A Disappearing Act Not to Follow
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A Disappearing Act Not to Follow

Outraged is the only word to describe my feelings upon discovering a growing phenomenon in ultra-Orthodox Jewish communities. Women’s and girls’ photos are being eliminated from print in advertisements and newspapers. I read about this growing trend from a few Jewish news sources, but when I recently perused a magazine from a religious community in New York, I saw it with my own eyes.

The thick magazine, produced by and for the religious community, contained editorials and ads featuring stores and products that cater to the needs of the ultra-Orthodox community. After going page by page, not one of the 100+ pages showed a photo of a woman or girl. Even in an advertisement featuring toys for young children, only boys were shown playing with the toys, and in an ad for a children’s clothing store, boys were shown in the garments, while girls’ clothing was shown on a doll.

What kind of message are they sending? Are we willing to accept the message that women and girls are by their very nature immodest? Is there something inherently wrong with them? Wouldn’t this diminish their value and self-worth in a way that is counter to the teachings and narratives of the Torah?

What kind of message are they sending? Are we willing to accept the message that women and girls are by their very nature immodest? Is there something inherently wrong with them? Wouldn’t this diminish their value and self-worth in a way that is counter to the teachings and narratives of the Torah? To say that we place a high value on women is inconsistent with removing all images of them from newspapers, advertisements and public material. 

Given this growing trend, is it far-fetched to imagine a future when family photos at simchas end up excluding women? Will brides be omitted from wedding portraits? Will we have to be concerned about the family pictures that we hang in our homes, lest we offend a visitor who objects to photos of women? Will it become the norm to remove existing photos of women before a man enters a house, or relegate these photos from the regular living quarters to a private space? 

Will it become the norm to remove existing photos of women before a man enters a house, or relegate these photos from the regular living quarters to a private space? 

In addition to erasing a woman’s image, it is growing more common to use a woman’s initials rather than spell out her name, as if a string of  letters forming her name would tempt men. Such absurdities run the risk of becoming the norm. Will history be taught by referring to Golda Meir as “GM” in textbooks because her full name is controversial, sexual, deemed unholy? On Purim, will we drown out the name of Esther as well as Haman? Could there come a time when we refer to our matriarchs by their first initial, calling Sarah “sin” and Rivka “reish” or could we envision a time when chumashim will be reprinted to eliminate their names altogether? Of course not, and the mere suggestion is blasphemous. So why is it ok to use a woman’s name in the Torah but not in a newspaper in Monsey or Brooklyn or Lakewood?

I am not a Torah scholar, but I know we are taught that Rivka was kind to Eliezer when he came, thirsty, to the well, and she offered him and his camels water. This is one of the main stories of her righteousness that we are taught to emulate. If Rivka lived in Crown Heights, Borough Park or Mea Shearim today, she would not be allowed to emulate those Torah values. Whatever the equivalent of the women’s well would be on the opposite sidewalk of the men’s, or perhaps tucked away on another street altogether. And if, perhaps, the community hadn’t yet built the separate women’s well so she had to use the same as the men’s, it would not be considered tzniut to enter into a conversation with a man who wasn’t her spouse or relative. It’s tragic how far this is from living the true Torah way, by the very people who think they are the closest to it.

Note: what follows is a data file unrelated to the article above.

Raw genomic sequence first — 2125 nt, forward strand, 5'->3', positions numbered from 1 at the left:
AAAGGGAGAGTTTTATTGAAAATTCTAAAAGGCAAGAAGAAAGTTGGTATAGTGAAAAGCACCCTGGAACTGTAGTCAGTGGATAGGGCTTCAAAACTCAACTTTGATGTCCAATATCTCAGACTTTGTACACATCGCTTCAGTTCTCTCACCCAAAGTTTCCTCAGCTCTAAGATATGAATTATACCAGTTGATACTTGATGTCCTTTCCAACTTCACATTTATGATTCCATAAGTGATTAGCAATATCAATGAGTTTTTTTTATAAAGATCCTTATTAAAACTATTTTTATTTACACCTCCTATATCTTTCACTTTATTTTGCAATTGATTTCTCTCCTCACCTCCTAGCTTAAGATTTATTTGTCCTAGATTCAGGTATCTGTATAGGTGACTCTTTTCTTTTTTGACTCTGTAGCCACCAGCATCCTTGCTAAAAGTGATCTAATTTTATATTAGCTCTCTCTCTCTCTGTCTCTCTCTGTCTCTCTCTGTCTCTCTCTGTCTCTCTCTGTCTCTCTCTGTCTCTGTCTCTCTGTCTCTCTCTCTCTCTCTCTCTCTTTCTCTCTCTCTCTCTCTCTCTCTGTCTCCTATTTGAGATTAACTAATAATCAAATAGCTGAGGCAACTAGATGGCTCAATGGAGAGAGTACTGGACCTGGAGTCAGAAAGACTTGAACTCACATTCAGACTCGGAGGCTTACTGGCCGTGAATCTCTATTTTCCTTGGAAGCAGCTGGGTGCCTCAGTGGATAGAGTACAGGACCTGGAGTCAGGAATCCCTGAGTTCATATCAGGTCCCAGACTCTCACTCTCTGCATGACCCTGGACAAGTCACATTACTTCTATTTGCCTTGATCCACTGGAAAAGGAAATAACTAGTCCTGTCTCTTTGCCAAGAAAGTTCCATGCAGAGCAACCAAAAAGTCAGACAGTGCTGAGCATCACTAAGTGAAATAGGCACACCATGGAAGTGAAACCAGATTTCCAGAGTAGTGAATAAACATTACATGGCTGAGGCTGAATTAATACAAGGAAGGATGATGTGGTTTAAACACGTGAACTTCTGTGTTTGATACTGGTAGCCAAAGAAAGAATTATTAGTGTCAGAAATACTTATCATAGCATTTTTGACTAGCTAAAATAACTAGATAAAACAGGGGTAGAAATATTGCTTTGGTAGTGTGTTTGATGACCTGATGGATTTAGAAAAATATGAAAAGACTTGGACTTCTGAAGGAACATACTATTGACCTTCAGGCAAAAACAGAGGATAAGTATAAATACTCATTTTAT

I care because that community is often looked upon as the standard-bearer for the Jewish world and their practices tend to trickle down. What seems radical today might become the norm tomorrow. If no one speaks up, what chance is there to stem the tide and make a change? 

Why should any of this matter to me, given that I don’t identify as ultra-Orthodox? I care because that community is often looked upon as the standard-bearer for the Jewish world and their practices tend to trickle down. What seems radical today might become the norm tomorrow. If no one speaks up, what chance is there to stem the tide and make a change? 

I don’t know if my words will reach the ears of or alter these attitudes in ultra-Orthodox communities. Rather, I hope the more people who are aware of the trend to erase girls’ and women’s images, specifically in mainstream Orthodox communities, will stand firm and embolden their leaders to not cave to the pressure that is coming around the corner. From the days of the Tanakh to modernity, we have such a beautiful history filled with narratives of women and men, filled with knowledge, morality, loving-kindness and meaning. Let our story not get distorted to the point that it is unrecognizable.

M.S. chooses to remain anonymous as an example of what it would be like to lose our women and girls into a nameless and faceless void.

 

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